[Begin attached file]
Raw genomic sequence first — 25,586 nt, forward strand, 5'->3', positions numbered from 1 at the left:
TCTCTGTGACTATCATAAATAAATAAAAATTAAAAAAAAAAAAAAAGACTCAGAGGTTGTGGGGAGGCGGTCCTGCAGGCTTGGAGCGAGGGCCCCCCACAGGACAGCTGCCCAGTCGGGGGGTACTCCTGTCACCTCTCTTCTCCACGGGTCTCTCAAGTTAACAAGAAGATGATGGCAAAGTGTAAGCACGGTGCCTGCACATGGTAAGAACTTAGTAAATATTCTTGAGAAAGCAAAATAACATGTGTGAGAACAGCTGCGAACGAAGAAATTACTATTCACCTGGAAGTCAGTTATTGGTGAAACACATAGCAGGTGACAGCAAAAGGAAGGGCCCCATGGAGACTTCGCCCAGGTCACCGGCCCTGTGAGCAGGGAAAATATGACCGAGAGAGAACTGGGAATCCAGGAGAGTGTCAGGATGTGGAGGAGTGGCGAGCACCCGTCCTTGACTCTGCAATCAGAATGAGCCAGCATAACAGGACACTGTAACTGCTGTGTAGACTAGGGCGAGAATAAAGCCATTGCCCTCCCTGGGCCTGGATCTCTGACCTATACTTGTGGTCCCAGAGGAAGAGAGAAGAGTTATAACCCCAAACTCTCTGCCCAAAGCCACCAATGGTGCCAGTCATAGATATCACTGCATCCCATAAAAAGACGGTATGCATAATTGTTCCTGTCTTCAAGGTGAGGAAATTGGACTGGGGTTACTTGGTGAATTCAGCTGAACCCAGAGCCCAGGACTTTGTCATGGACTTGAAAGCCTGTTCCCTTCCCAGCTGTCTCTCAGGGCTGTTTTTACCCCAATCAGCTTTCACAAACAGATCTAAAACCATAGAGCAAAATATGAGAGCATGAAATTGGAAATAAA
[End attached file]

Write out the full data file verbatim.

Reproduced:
Raw genomic sequence first — 25,586 nt, forward strand, 5'->3', positions numbered from 1 at the left:
TCTCTGTGACTATCATAAATAAATAAAAATTAAAAAAAAAAAAAAAGACTCAGAGGTTGTGGGGAGGCGGTCCTGCAGGCTTGGAGCGAGGGCCCCCCACAGGACAGCTGCCCAGTCGGGGGGTACTCCTGTCACCTCTCTTCTCCACGGGTCTCTCAAGTTAACAAGAAGATGATGGCAAAGTGTAAGCACGGTGCCTGCACATGGTAAGAACTTAGTAAATATTCTTGAGAAAGCAAAATAACATGTGTGAGAACAGCTGCGAACGAAGAAATTACTATTCACCTGGAAGTCAGTTATTGGTGAAACACATAGCAGGTGACAGCAAAAGGAAGGGCCCCATGGAGACTTCGCCCAGGTCACCGGCCCTGTGAGCAGGGAAAATATGACCGAGAGAGAACTGGGAATCCAGGAGAGTGTCAGGATGTGGAGGAGTGGCGAGCACCCGTCCTTGACTCTGCAATCAGAATGAGCCAGCATAACAGGACACTGTAACTGCTGTGTAGACTAGGGCGAGAATAAAGCCATTGCCCTCCCTGGGCCTGGATCTCTGACCTATACTTGTGGTCCCAGAGGAAGAGAGAAGAGTTATAACCCCAAACTCTCTGCCCAAAGCCACCAATGGTGCCAGTCATAGATATCACTGCATCCCATAAAAAGACGGTATGCATAATTGTTCCTGTCTTCAAGGTGAGGAAATTGGACTGGGGTTACTTGGTGAATTCAGCTGAACCCAGAGCCCAGGACTTTGTCATGGACTTGAAAGCCTGTTCCCTTCCCAGCTGTCTCTCAGGGCTGTTTTTACCCCAATCAGCTTTCACAAACAGATCTAAAACCATAGAGCAAAATATGAGAGCATGAAATTGGAAATAAA